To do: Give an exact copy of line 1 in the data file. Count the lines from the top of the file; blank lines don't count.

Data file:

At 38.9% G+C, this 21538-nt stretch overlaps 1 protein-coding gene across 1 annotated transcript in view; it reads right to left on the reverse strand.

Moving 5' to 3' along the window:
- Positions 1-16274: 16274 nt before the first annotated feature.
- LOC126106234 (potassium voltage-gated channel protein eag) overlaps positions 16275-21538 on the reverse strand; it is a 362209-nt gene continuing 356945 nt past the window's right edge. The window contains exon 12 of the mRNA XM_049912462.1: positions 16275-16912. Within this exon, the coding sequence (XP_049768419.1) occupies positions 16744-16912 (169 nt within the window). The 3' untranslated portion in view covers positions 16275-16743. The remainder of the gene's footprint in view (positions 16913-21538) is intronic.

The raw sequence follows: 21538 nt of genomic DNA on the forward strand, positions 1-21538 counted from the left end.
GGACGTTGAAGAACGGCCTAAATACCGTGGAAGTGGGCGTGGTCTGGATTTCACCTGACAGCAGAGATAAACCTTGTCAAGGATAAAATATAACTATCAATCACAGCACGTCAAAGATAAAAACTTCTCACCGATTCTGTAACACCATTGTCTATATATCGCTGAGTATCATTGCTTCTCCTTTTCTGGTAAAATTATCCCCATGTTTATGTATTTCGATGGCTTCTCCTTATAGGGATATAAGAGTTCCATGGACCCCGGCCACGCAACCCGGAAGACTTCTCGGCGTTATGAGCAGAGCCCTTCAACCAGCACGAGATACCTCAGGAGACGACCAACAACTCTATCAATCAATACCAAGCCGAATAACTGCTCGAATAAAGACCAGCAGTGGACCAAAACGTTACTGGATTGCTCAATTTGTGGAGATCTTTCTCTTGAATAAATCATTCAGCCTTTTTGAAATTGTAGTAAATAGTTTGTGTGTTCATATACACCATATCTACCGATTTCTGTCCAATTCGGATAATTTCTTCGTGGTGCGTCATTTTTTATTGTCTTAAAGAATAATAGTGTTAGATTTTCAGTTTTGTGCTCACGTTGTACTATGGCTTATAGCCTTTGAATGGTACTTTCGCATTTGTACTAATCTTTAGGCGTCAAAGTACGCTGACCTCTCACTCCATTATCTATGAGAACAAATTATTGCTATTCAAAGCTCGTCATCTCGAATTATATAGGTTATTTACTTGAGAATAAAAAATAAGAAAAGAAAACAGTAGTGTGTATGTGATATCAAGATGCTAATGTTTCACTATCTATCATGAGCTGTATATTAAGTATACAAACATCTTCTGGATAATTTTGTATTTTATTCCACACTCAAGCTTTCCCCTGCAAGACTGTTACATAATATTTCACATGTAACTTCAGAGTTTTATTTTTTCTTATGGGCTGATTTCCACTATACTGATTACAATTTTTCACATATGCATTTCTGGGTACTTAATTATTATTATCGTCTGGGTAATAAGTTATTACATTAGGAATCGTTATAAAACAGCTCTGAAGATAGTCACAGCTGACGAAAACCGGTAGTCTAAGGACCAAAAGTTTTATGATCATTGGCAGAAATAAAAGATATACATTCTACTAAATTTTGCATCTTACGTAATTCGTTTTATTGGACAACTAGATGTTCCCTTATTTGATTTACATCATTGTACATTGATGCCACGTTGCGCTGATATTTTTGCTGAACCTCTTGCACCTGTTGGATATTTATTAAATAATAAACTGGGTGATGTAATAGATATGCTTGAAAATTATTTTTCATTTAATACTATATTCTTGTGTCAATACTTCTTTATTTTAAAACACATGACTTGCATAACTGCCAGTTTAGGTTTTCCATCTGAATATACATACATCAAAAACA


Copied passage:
At 38.9% G+C, this 21538-nt stretch overlaps 1 protein-coding gene across 1 annotated transcript in view; it reads right to left on the reverse strand.